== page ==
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Archive for February, 2010

Haiku!

Thanks for tuning in so regularly on the Farms and Gardens Blog. We just want you to be aware of a small programming note for next week. Starting Monday and going all the way through Friday, we will be communicating stricly in Haiku form. Here’s a little refresher on Haiku, in case it’s been awhile. So when you tune in Monday, that’s what’ll be happening. Until then

Hope your weekend rocks

as you rest up and have fun

don’t forget hunger

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That’s right, we’re not at all afraid to bust out a Ripe Rutabaga Recipe on you. It comes from our favorite Director of Programs, Tonya Post. Tonya works as well in the kitchen as she does with grant reports, so you can trust that this rutabga recipe will reign resplendently in your repertoire of root vegetable repasts.

Rutabaga Casserole

Cook Time: 1 hour

Ingredients:

  • 1 large rutabaga, peeled and cubed
  • 4 medium carrots, shredded
  • 2 tablespoons butter
  • 1 egg
  • 2 tablespoons brown sugar
  • 1 teaspoon salt
  • dash pepper
  • 1 cup fat free evaporated milk
  • 1 cup cooked brown rice

Preparation:

Cook rutabaga, covered, in boiling salted water until tender, about 25 minutes. Drain well. Cook carrots in boiling salted water for about 5 minute, until just tender.

Transfer cooked rutabaga to a mixing bowl. With an electric hand-held mixer, beat rutabaga with butter, egg, brown sugar, salt, and pepper until smooth and fluffy. Stir in milk; stir in rice and carrots. Spoon into a buttered 10×6 or 8-inch square baking dish. Bake at 350° for 35 to 40 minutes.
Serves 10 to 12.

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A quick garden update from Steven Horton.

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 Inter-Faith Food Shuttle Farm and Garden

                    Crew-Call

 

 

 

 

The weather has slowed down growth at the farm and in the gardens but we’re still hard at work, particularly as we continue to recruit and engage community members and plan new gardens.  We have regular garden days and a community outreach event planed for this week. If you are interested in community engagement this is the week for you!   Please see below for more information.

 

VOLUNTEER TIME & EVENTS:

 

  • Community Garden Work times
    • Neighbor to Neighbor      Thursdays        3:30-5:00pm
    • Mayview         Fridays         3:30-5:00pm 
    • In both gardens we will be working with community members and youth to prep new beds for spring planting and get rid of all the water!  We have limited room for volunteers – please email Amanda (NutritionCoord@foodshuttle.org) if you are planning on coming

 

  • Saturday, Feb 20th from 9:30am-12pm at Alliance Medical Ministries in Raleigh.  We are working with Alliance Medical Ministries and the Raleigh Community Gardens MeetUp group to potentially develop a new garden.  Our first step is to find out if the community is interested and willing to get involved.  This Saturday we will be going door to door to conduct a survey with the community about their gardening interests. If you are planning on coming please email Steve (steven.p.horton@gmail.com) for directions and more details.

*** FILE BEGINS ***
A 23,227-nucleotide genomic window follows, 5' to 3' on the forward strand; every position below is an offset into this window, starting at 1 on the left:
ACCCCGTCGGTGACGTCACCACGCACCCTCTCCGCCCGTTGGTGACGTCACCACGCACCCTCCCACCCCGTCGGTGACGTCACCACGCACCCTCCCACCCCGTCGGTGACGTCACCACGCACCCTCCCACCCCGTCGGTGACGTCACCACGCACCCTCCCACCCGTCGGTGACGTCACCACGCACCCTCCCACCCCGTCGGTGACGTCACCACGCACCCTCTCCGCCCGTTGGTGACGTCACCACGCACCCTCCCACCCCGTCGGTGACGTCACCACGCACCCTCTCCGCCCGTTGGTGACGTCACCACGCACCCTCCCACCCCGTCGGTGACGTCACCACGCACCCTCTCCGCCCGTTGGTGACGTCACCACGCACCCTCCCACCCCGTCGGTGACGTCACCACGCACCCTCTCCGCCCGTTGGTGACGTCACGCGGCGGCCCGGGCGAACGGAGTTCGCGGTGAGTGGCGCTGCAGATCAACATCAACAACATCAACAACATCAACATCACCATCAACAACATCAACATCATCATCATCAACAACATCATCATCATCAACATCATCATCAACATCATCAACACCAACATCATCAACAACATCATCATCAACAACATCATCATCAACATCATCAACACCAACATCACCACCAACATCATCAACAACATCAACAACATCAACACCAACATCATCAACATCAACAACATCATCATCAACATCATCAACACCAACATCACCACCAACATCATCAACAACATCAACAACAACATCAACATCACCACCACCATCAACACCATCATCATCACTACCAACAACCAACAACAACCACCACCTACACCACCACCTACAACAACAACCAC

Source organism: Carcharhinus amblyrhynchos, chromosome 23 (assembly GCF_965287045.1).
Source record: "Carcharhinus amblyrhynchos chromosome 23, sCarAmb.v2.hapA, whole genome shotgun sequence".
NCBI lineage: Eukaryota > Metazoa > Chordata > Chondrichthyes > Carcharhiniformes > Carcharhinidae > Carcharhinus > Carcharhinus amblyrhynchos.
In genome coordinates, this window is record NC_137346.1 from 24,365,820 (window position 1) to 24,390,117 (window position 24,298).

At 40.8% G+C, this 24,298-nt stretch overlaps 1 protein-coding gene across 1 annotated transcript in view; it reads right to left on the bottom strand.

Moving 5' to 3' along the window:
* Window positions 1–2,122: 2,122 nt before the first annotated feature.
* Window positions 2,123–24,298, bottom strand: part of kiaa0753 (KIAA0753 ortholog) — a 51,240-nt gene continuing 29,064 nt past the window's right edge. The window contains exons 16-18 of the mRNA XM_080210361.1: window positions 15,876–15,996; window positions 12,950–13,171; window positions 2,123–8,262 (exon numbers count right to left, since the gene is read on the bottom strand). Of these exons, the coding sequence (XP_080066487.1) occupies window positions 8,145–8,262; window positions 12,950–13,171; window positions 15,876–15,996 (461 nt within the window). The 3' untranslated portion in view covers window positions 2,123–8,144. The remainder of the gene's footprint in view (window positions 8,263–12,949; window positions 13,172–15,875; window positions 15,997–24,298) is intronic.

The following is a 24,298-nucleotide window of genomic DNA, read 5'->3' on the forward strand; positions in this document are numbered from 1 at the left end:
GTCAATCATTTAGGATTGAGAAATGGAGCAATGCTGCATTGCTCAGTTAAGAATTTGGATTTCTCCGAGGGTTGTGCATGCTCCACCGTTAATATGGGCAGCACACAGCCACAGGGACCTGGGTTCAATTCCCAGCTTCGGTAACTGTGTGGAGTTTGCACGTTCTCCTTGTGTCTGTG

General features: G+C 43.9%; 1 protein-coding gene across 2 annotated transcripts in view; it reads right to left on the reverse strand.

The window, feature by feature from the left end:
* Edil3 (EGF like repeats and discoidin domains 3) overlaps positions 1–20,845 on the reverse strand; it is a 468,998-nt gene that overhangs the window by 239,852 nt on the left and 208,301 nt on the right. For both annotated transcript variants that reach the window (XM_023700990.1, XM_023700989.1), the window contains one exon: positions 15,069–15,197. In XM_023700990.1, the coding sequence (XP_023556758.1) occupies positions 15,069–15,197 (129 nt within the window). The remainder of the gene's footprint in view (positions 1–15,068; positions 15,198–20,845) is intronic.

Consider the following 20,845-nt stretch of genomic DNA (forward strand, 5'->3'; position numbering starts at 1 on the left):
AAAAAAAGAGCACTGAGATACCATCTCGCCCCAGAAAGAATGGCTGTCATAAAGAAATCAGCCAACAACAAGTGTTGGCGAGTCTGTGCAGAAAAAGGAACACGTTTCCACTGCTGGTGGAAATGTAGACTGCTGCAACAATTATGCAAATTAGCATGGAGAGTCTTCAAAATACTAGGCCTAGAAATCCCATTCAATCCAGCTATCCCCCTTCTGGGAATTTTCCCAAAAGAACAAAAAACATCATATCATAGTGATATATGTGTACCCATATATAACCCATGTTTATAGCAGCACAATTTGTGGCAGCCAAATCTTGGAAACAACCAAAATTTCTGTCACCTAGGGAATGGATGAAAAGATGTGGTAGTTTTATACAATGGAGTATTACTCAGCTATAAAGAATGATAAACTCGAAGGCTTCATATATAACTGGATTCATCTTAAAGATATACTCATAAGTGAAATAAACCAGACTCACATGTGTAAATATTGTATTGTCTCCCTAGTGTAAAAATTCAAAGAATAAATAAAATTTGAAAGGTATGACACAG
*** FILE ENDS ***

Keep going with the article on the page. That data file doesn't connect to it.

**WINTER WEATHER PLAN**

Please note that with the winter weather we might have to cancel crew calls and volunteer times at the last minute.  Often the ground is too wet or frozen from previous weather, even if it is nice outside at the time of the crew call.  If you are interested in coming to an event and note bad weather please call the Food Shuttle (919.250.0043) an hour before the scheduled time to confirm that we are still going out if you have not heard from us at that point. 

LOCAVORE LUNCH – Every Wednesday!

Every Wednesday at noon we are holding local agricultural discussion groups at Farmhouse Pizza, 3011 Hillsborough St. in Raleigh. We will be serving a pizza made using some (hopefully soon to be all) local ingredients from NCSU’s Farmers’ Market. Please RSVP to Steve (steven.p.horton@gmail.com) so he knows many pizzas to have made.  If you can contribute, he is asking for a $5 donation… if you can’t afford the cost we’ll gladly cover you in return for good conversation!   A portion of the proceeds will go to the Inter-Faith Food Shuttle.  This week’s topic will be food labeling.  Organic, natural, naturally grown, local, chemical free, fair trade, free range, pasture raised. What do they all mean!?! 

FARMS & GARDEN BLOG

Keep up with what’s going on with our Farms & Gardens and PAR programs through the IFFS blog farmsandgardens.wordpress.com.  Use the blog to check out weekly ripe recipes, find yourself in photos of weekly crew calls, hear from other volunteers, and stay up to date with activities at IFFS.  Let us know if you’re interested in contributing to the blog!

 

GARDEN SUPPLIES:

We are still in need of hand-tool donations.  We gladly accept new and/or lightly used equipment. Thanks to all who have responded. 

New Volunteer?

If you have not filled out a volunteer form or have a friend who is interested in helping out please email Janet at RGSJRS@aol.com.  

Hope to see you all out there!

Katherine, Sun, Amanda, & Steve

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Inter-Faith Food Shuttle Farm and Garden

                    Crew-Call

 

 

 It’s been a rainy month but we’re still hard at work and trying to keep up with the soggy ground.  Bring your valentine and join us for Friday and Saturday work days – what better way is there to celebrate than getting your hands dirty together?!   Please see below for more information.

 VOLUNTEER TIME & EVENTS: 

  • Friday, Feb 12th from 3:30-5:00pm at the Mayview garden.  We will be recruiting community members to come out and then prepping new beds for spring planting.  We’d love to have you but if you are planning to come please email Amanda (NutritionCoord@foodshuttle.org) so she can let you know if the ground is still too wet to work.  
  • Saturday, Feb 13th from 9am-12pm out at the Farm.  If you are planning on coming please email Sun (Farm@foodshuttle.org) so that he can let you know if the work day gets cancelled for any reason.